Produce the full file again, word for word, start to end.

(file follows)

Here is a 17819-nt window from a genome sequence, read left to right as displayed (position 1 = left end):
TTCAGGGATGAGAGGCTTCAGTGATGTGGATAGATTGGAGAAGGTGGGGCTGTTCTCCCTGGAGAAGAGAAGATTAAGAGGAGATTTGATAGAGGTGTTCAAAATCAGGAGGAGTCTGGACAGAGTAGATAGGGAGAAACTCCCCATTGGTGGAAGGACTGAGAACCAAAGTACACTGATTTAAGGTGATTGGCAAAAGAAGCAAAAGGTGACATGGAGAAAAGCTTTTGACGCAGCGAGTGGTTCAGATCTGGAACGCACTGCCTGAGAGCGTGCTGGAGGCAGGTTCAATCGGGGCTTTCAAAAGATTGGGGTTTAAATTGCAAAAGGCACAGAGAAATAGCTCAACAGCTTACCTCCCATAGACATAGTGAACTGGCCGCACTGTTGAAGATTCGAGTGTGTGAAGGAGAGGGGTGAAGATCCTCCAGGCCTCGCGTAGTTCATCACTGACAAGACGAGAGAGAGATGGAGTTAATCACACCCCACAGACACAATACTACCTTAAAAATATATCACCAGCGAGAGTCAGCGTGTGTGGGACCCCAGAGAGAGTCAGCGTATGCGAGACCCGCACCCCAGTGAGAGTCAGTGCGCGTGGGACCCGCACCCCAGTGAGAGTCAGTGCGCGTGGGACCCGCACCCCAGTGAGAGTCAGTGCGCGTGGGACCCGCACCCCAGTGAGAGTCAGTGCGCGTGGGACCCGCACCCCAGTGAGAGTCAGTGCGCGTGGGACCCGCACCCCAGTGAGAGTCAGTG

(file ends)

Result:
Here is a 17819-nt window from a genome sequence, read left to right as displayed (position 1 = left end):
TTCAGGGATGAGAGGCTTCAGTGATGTGGATAGATTGGAGAAGGTGGGGCTGTTCTCCCTGGAGAAGAGAAGATTAAGAGGAGATTTGATAGAGGTGTTCAAAATCAGGAGGAGTCTGGACAGAGTAGATAGGGAGAAACTCCCCATTGGTGGAAGGACTGAGAACCAAAGTACACTGATTTAAGGTGATTGGCAAAAGAAGCAAAAGGTGACATGGAGAAAAGCTTTTGACGCAGCGAGTGGTTCAGATCTGGAACGCACTGCCTGAGAGCGTGCTGGAGGCAGGTTCAATCGGGGCTTTCAAAAGATTGGGGTTTAAATTGCAAAAGGCACAGAGAAATAGCTCAACAGCTTACCTCCCATAGACATAGTGAACTGGCCGCACTGTTGAAGATTCGAGTGTGTGAAGGAGAGGGGTGAAGATCCTCCAGGCCTCGCGTAGTTCATCACTGACAAGACGAGAGAGAGATGGAGTTAATCACACCCCACAGACACAATACTACCTTAAAAATATATCACCAGCGAGAGTCAGCGTGTGTGGGACCCCAGAGAGAGTCAGCGTATGCGAGACCCGCACCCCAGTGAGAGTCAGTGCGCGTGGGACCCGCACCCCAGTGAGAGTCAGTGCGCGTGGGACCCGCACCCCAGTGAGAGTCAGTGCGCGTGGGACCCGCACCCCAGTGAGAGTCAGTGCGCGTGGGACCCGCACCCCAGTGAGAGTCAGTGCGCGTGGGACCCGCACCCCAGTGAGAGTCAGTG